And Then There Were None And Then There Were None discussion


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Was she really guilty though?

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Revan Ive always wondered if it was just me, or if Emily Brent was actually not as guilty as she was made out to be?

All she did was evict a house worker who she was disappointed with.

Yes, what she did wasnt very nice, but hardly the death sentence it was made out to be.

I'll concede that overall she was a misguided and harsh person, but not evil nor responsible for Beatrice's death.


Stephen I can see your point. She is certainly unpleasant but that doesn't warrant a death sentence. But then the megalomaniac who's arranged these murders felt that he was wise enough to be judge, jury, and executioner and and he was looking to punish those that were outside the reach of the law.


Revan Yeah i dont think she warranted the death she received, even if she was unpleasant.


Jared Here's something I found: "[Emily] dismissed her maid, Beatrice Taylor, as punishment for becoming pregnant out of wedlock. As a result, Beatrice, who had also been rejected by her own family, drowned herself." True, there is no way she could have known that Beatrice would commit suicide, but the killer is meant to be insane. He doesn't care about the logic. In his opinion, if you cause someone's death, you deserve to die. (Which is flawed judgment, of course, but it makes for a good story.)


Dierdra Byrd I agree with Jared the other people on this point but I will add this.
It was, well at least how I took it anyway! That when she kicked her our pregnant there was very little chance of the woman living anyway I mean as I remember it would have been very hard to get another job or support her child on the way. Not to mention she would have been very ashamed. I took it as the killer took that as Emily Brent knowing she would not live. In a way sort of like you know someone is going to drown that you see drowning but you walk away.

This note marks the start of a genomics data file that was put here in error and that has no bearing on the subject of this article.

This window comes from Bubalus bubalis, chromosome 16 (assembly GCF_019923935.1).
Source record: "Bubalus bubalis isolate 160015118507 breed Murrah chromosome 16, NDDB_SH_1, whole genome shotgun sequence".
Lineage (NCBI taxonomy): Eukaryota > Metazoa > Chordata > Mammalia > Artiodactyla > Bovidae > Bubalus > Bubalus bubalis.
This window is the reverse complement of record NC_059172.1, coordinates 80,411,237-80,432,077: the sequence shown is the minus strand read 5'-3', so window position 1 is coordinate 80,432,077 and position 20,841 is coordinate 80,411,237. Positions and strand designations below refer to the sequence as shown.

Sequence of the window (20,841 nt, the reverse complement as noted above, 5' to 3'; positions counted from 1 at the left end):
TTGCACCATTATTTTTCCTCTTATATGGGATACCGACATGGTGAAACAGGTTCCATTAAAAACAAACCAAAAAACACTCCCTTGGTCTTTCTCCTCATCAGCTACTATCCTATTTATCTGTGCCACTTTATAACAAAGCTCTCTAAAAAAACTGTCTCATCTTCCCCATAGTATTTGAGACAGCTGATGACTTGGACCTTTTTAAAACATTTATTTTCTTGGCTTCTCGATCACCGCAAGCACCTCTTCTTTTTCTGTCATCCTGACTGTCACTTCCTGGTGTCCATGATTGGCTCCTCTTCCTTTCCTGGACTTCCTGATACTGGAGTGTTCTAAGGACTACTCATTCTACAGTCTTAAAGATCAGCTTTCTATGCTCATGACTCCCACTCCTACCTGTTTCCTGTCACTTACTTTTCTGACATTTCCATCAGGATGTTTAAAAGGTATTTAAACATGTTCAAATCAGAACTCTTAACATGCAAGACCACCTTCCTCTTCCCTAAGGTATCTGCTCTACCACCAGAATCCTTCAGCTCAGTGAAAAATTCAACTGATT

Hope that makes sense and that was just my take on it.


Revan Dierdra wrote: "I agree with Jared the other people on this point but I will add this.
It was, well at least how I took it anyway! That when she kicked her our pregnant there was very little chance of the woman l..."


Yeah i considered that as well, but it just seemed to me that Beatrice's family was as much at fault for rejecting her as Emily was. Maybe even more so.


Mary Dierdra wrote: "I agree with Jared the other people on this point but I will add this.
It was, well at least how I took it anyway! That when she kicked her our pregnant there was very little chance of the woman l..."


though this isnt about Vera, i was a little confused. did she in a way let the boy swim so she could pretend to have tried to rescue him? and how did Hugo know what she had done?


Revan Mary wrote: "Dierdra wrote: "I agree with Jared the other people on this point but I will add this.
It was, well at least how I took it anyway! That when she kicked her our pregnant there was very little chanc..."


She knew the child was a weak swimmer and would drown if allowed to swim out. So she intentional gave him permission to swim too far and her 'rescue' attempt was merely a act to help her look innocent. Hugo knew she had done it on purpose because they had a conversation before it say how if the boy wasnt alive Hugo would of inherited the family fortune.

Vera just didnt relise how much Hugo liked his little brother.


Mary S.R. wrote: "Mary wrote: "Dierdra wrote: "I agree with Jared the other people on this point but I will add this.
It was, well at least how I took it anyway! That when she kicked her our pregnant there was very..."


Thank you soooooo much! i remember that but i never connected it thank you again!!!